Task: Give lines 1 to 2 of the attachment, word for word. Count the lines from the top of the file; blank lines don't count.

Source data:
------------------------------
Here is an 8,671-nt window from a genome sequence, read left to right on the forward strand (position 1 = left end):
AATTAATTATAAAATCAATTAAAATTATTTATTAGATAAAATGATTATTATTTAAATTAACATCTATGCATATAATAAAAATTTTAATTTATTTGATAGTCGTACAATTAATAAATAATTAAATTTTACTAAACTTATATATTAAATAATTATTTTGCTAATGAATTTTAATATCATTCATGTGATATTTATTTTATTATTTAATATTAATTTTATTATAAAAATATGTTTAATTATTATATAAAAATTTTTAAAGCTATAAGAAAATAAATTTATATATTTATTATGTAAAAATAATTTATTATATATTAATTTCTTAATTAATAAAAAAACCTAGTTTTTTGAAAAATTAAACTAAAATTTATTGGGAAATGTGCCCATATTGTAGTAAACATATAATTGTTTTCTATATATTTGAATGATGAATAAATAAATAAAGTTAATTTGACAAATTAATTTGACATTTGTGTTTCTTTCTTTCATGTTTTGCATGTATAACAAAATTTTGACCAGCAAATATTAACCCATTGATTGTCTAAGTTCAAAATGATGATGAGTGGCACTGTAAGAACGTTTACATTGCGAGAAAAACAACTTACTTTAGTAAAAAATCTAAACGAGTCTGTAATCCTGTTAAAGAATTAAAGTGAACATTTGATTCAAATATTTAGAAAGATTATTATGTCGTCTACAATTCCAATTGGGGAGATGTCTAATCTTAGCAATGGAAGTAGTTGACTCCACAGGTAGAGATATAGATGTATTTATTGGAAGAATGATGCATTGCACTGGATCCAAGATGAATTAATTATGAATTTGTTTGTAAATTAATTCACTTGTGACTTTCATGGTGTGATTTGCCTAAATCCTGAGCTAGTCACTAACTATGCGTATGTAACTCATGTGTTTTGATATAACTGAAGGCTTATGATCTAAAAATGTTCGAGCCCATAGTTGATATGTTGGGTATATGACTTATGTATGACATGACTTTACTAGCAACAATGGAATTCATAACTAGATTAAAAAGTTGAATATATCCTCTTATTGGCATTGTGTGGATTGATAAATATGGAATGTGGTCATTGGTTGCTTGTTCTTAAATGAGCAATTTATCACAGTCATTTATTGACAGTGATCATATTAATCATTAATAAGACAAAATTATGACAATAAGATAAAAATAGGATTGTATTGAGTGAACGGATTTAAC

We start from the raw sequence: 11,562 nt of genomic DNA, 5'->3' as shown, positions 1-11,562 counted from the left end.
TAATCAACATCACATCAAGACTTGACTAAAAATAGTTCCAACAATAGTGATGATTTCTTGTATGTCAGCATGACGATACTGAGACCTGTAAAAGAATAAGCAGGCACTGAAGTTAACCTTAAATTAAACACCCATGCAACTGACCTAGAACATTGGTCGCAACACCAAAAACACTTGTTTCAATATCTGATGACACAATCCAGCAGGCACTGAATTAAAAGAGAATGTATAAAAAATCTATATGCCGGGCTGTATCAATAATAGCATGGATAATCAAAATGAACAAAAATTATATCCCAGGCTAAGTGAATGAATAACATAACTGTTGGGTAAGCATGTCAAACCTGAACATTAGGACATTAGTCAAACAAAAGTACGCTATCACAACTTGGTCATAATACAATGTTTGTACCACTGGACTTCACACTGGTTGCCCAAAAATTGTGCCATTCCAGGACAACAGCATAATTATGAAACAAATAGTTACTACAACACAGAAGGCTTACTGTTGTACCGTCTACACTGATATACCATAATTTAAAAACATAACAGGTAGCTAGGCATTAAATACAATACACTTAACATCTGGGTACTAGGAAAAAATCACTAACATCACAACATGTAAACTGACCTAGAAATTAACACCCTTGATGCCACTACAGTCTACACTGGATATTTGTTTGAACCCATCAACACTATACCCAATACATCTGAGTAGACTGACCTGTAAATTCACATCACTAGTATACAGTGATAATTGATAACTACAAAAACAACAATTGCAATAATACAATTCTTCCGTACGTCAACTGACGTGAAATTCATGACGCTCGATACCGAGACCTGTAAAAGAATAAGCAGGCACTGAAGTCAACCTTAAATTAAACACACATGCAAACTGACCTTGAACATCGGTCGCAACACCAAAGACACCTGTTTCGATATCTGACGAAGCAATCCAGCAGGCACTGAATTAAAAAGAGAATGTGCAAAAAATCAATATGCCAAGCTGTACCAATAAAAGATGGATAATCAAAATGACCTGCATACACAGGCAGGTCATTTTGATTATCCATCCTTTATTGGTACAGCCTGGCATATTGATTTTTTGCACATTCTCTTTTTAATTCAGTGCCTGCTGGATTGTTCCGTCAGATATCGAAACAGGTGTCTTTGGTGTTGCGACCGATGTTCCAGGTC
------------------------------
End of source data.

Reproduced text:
Here is an 8,671-nt window from a genome sequence, read left to right on the forward strand (position 1 = left end):
AATTAATTATAAAATCAATTAAAATTATTTATTAGATAAAATGATTATTATTTAAATTAACATCTATGCATATAATAAAAATTTTAATTTATTTGATAGTCGTACAATTAATAAATAATTAAATTTTACTAAACTTATATATTAAATAATTATTTTGCTAATGAATTTTAATATCATTCATGTGATATTTATTTTATTATTTAATATTAATTTTATTATAAAAATATGTTTAATTATTATATAAAAATTTTTAAAGCTATAAGAAAATAAATTTATATATTTATTATGTAAAAATAATTTATTATATATTAATTTCTTAATTAATAAAAAAACCTAGTTTTTTGAAAAATTAAACTAAAATTTATTGGGAAATGTGCCCATATTGTAGTAAACATATAATTGTTTTCTATATATTTGAATGATGAATAAATAAATAAAGTTAATTTGACAAATTAATTTGACATTTGTGTTTCTTTCTTTCATGTTTTGCATGTATAACAAAATTTTGACCAGCAAATATTAACCCATTGATTGTCTAAGTTCAAAATGATGATGAGTGGCACTGTAAGAACGTTTACATTGCGAGAAAAACAACTTACTTTAGTAAAAAATCTAAACGAGTCTGTAATCCTGTTAAAGAATTAAAGTGAACATTTGATTCAAATATTTAGAAAGATTATTATGTCGTCTACAATTCCAATTGGGGAGATGTCTAATCTTAGCAATGGAAGTAGTTGACTCCACAGGTAGAGATATAGATGTATTTATTGGAAGAATGATGCATTGCACTGGATCCAAGATGAATTAATTATGAATTTGTTTGTAAATTAATTCACTTGTGACTTTCATGGTGTGATTTGCCTAAATCCTGAGCTAGTCACTAACTATGCGTATGTAACTCATGTGTTTTGATATAACTGAAGGCTTATGATCTAAAAATGTTCGAGCCCATAGTTGATATGTTGGGTATATGACTTATGTATGACATGACTTTACTAGCAACAATGGAATTCATAACTAGATTAAAAAGTTGAATATATCCTCTTATTGGCATTGTGTGGATTGATAAATATGGAATGTGGTCATTGGTTGCTTGTTCTTAAATGAGCAATTTATCACAGTCATTTATTGACAGTGATCATATTAATCATTAATAAGACAAAATTATGACAATAAGATAAAAATAGGATTGTATTGAGTGAACGGATTTAAC